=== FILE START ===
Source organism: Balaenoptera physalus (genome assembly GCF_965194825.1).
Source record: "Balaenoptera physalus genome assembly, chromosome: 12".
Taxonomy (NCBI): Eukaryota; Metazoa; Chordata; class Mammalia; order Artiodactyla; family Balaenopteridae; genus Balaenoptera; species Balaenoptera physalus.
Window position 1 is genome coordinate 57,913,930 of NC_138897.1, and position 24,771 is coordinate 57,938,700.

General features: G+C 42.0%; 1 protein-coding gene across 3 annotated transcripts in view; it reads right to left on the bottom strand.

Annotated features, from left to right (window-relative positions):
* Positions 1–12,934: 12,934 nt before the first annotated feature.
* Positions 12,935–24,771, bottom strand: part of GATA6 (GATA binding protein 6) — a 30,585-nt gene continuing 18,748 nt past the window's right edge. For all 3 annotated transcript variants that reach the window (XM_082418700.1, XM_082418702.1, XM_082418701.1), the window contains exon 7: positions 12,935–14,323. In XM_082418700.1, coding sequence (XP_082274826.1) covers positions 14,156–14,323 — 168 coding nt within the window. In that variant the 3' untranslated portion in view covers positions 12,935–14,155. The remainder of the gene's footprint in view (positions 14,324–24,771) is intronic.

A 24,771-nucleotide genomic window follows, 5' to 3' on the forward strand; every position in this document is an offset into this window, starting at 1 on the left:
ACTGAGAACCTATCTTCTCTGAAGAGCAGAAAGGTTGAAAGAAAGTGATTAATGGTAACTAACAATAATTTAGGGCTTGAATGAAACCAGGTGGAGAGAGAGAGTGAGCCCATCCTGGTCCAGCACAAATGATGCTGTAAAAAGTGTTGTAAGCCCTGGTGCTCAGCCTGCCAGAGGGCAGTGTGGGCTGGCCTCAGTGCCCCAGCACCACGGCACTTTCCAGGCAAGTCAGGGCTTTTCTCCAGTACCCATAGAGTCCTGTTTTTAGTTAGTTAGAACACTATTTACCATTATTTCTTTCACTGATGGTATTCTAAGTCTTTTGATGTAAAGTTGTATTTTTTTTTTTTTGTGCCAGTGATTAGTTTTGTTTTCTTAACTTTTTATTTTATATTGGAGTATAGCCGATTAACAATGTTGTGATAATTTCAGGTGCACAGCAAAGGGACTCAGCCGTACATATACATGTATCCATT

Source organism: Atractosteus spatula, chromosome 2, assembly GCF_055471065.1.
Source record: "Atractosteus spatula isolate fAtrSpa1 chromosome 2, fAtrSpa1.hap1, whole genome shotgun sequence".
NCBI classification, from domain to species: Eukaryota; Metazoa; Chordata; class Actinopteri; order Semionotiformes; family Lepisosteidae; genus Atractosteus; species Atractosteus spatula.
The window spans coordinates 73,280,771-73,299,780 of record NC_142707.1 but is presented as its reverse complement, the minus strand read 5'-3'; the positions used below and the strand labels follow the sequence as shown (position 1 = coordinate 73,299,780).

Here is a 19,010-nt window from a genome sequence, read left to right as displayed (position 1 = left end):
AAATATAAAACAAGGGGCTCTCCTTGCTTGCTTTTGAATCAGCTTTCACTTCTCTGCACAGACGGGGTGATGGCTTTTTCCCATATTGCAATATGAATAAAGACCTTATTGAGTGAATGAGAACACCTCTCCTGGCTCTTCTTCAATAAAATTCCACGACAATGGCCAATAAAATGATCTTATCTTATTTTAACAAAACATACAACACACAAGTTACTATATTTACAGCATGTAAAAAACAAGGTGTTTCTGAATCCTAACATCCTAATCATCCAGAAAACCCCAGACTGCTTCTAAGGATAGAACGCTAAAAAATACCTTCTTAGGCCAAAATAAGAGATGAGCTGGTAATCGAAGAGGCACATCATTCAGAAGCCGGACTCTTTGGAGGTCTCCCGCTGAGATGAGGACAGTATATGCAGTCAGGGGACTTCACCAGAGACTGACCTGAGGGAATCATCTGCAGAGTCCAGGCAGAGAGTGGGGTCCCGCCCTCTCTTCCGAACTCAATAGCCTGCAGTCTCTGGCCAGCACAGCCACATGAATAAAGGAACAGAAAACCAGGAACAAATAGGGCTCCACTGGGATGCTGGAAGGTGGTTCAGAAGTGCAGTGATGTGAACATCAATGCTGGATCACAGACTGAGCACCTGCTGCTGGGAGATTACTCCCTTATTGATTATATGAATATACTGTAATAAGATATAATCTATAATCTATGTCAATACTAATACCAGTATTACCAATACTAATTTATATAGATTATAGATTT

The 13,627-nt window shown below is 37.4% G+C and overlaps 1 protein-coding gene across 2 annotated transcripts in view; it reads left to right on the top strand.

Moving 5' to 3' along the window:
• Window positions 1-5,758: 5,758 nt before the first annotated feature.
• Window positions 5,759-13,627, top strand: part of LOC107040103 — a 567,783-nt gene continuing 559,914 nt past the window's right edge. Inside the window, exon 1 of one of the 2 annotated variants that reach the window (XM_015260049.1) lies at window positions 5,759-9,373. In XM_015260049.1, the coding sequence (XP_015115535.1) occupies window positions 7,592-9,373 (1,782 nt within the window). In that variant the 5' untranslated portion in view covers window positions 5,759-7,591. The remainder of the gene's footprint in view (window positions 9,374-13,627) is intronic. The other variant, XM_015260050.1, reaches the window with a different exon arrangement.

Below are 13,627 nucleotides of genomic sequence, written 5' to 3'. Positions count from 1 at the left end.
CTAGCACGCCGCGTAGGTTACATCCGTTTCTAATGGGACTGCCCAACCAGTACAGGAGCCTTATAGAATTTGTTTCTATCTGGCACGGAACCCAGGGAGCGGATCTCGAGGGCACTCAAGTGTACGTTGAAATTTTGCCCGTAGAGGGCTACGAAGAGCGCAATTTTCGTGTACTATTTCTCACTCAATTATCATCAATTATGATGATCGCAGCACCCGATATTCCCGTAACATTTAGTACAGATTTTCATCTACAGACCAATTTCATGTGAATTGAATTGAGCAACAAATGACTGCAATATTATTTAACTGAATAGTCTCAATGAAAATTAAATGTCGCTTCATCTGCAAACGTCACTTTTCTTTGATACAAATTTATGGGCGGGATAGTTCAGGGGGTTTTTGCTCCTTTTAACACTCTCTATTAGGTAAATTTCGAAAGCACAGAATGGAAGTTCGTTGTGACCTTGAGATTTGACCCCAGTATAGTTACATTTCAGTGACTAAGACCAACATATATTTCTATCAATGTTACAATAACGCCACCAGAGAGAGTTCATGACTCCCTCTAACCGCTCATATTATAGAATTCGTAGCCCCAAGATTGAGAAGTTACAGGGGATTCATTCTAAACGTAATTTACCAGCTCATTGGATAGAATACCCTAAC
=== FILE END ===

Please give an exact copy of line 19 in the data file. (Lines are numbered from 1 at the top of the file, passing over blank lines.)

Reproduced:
• Window positions 1-5,758: 5,758 nt before the first annotated feature.